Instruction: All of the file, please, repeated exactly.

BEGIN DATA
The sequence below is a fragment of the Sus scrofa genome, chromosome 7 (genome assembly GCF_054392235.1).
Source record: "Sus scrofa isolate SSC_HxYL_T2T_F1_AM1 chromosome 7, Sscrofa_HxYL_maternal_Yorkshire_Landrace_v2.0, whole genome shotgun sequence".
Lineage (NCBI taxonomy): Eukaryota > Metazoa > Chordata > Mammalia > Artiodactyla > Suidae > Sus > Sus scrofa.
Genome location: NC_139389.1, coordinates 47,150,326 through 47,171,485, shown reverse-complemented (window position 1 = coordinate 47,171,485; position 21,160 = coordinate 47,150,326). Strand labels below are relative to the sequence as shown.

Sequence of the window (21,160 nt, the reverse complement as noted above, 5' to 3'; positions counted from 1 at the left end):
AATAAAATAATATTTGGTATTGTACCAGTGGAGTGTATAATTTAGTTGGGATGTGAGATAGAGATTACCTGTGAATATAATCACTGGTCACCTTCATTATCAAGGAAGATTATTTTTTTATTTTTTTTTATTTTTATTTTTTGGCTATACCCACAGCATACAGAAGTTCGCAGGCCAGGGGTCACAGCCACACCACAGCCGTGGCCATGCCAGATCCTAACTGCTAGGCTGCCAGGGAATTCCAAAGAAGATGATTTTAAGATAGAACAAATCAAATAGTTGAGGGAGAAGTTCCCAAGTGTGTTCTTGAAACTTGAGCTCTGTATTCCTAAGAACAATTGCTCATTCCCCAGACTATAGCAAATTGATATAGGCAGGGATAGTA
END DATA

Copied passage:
The sequence below is a fragment of the Sus scrofa genome, chromosome 7 (genome assembly GCF_054392235.1).
Source record: "Sus scrofa isolate SSC_HxYL_T2T_F1_AM1 chromosome 7, Sscrofa_HxYL_maternal_Yorkshire_Landrace_v2.0, whole genome shotgun sequence".
Lineage (NCBI taxonomy): Eukaryota > Metazoa > Chordata > Mammalia > Artiodactyla > Suidae > Sus > Sus scrofa.
Genome location: NC_139389.1, coordinates 47,150,326 through 47,171,485, shown reverse-complemented (window position 1 = coordinate 47,171,485; position 21,160 = coordinate 47,150,326). Strand labels below are relative to the sequence as shown.

Sequence of the window (21,160 nt, the reverse complement as noted above, 5' to 3'; positions counted from 1 at the left end):
AATAAAATAATATTTGGTATTGTACCAGTGGAGTGTATAATTTAGTTGGGATGTGAGATAGAGATTACCTGTGAATATAATCACTGGTCACCTTCATTATCAAGGAAGATTATTTTTTTATTTTTTTTTATTTTTATTTTTTGGCTATACCCACAGCATACAGAAGTTCGCAGGCCAGGGGTCACAGCCACACCACAGCCGTGGCCATGCCAGATCCTAACTGCTAGGCTGCCAGGGAATTCCAAAGAAGATGATTTTAAGATAGAACAAATCAAATAGTTGAGGGAGAAGTTCCCAAGTGTGTTCTTGAAACTTGAGCTCTGTATTCCTAAGAACAATTGCTCATTCCCCAGACTATAGCAAATTGATATAGGCAGGGATAGTA